Learning about garden pests – and how to make them into benefits

My husband (yes, bloggers can be married!) had one whole margarita and blamed it for his inability to hold his camera still an hour later. But that’s not what this post is about. This post is about SNAILS. You can see a tiny fraction of the snails that hang out on my house if you go here: Saturday Night Hangover. (Post courtesy of my husband.)

I’m late to the ballgame on learning about garden pests in Oregon (we come from Colorado, which has a quite different climate and therefore different pests), but I learned today just how harmful those brown garden snails can be. But I also know from experience just how tasty snails are to chickens! But does that mean I can only gather a few at a time? And my chickens only get to eat snails at night when it’s raining? No! I also learned tonight that you can grow snails indoors, in plastic tubs. Who knew? Then you have a constantly breeding and growing colony of snails that stay put – so it’s easy to grab a handful to feed the chickens. Snails are a good source of protein, and the shells have calcium too.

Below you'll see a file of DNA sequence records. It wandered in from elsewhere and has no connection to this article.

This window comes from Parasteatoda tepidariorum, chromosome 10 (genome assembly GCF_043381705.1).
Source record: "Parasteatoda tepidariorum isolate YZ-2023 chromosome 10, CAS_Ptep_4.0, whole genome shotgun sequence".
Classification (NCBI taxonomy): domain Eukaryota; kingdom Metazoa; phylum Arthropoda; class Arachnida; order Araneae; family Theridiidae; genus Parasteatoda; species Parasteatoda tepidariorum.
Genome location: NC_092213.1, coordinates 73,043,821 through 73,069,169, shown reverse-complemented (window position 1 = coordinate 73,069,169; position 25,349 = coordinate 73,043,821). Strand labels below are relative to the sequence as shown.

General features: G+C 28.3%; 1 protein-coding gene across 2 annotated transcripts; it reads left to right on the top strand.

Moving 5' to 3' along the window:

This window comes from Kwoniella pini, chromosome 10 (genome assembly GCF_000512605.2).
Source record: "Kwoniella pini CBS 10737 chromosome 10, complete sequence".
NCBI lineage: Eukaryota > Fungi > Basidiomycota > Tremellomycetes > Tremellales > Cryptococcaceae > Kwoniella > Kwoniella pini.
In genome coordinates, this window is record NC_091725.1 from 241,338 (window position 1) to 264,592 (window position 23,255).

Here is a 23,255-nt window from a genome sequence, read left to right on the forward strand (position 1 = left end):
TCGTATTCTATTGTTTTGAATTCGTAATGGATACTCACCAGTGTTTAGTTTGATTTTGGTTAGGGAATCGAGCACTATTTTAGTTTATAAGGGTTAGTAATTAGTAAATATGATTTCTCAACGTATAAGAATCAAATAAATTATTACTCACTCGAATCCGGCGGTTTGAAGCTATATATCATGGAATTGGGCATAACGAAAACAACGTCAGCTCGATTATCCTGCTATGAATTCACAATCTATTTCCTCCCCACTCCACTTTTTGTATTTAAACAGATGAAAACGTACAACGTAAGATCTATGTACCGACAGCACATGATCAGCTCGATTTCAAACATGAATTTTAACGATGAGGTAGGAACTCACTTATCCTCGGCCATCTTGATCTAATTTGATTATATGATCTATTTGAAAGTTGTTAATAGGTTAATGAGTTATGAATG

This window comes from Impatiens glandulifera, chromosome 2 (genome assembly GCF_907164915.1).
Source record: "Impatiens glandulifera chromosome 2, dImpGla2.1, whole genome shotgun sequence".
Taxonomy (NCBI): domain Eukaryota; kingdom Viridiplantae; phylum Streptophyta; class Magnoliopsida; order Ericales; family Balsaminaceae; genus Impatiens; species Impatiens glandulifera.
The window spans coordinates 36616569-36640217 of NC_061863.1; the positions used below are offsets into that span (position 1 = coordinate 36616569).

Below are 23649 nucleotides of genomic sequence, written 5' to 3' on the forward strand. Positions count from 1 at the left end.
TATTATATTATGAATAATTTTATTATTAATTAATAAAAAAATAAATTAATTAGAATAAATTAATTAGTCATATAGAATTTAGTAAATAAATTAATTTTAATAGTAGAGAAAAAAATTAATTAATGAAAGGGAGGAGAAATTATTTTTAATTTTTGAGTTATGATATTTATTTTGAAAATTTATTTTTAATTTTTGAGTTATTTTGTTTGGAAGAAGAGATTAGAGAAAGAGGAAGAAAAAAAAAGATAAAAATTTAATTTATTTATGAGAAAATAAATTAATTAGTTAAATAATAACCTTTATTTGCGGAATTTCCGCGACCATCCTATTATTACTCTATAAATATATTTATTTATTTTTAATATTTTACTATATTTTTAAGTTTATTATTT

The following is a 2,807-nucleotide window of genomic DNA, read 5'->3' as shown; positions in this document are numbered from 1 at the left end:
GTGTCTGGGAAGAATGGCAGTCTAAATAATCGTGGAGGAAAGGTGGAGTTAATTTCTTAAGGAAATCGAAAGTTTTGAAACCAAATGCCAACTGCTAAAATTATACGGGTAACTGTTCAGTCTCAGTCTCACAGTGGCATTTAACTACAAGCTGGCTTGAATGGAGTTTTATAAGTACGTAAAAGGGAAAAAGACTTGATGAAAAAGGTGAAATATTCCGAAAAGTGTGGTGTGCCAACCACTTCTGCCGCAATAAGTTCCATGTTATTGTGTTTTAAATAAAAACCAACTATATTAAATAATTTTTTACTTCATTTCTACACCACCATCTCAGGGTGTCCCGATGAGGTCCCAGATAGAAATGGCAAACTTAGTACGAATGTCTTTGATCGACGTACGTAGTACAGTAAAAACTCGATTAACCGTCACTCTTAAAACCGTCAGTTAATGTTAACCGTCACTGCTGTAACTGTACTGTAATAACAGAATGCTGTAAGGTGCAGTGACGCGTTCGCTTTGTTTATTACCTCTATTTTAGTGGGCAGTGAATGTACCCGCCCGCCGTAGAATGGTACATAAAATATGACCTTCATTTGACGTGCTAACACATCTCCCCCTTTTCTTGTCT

So I went out in the drizzly rain tonight and collected all the snails I could find from the house. Porch light was burnt out, so I could only gather from some parts, but I still gathered 50 snails! Eeek! They now live in a plastic bin full of dirt and greens out on the back breezeway. When the chicks are a little older they’ll enjoy the treats. I love free food – even when it’s food for my food. One homestead problem turned into a benefit!

Here are the instructions I’m using to raise my snails:

1 – Have a container – something like an aquarium. Glass or plastic, with a lid the snails cannot dislodge. Put it somewhere out of the way where it will have cool temperatures and no sunlight.
2 – Fill the bottom 8 inches with good soil that is a little damp (but not soggy).
3 – Put edible greens on top of the soil. Anything you would eat in a salad is good – lettuce, cucumbers, etc – as is anything you know they were already eating.
4 – Add the snails. Preferably only healthy snails with undamaged shells. A mix of sizes and ages is fine, but try to stick to one breed for maximum numbers of offspring. The number of snails is up to you – but you want them all to have access to the food.
5 – Each day remove spoiling food, add new food and dampen the soil as needed. Other than that, ignore them.
6 – Adult snails will mate and lay eggs in the soil. New, tiny snails will emerge after a couple weeks. And the cycle begins again.


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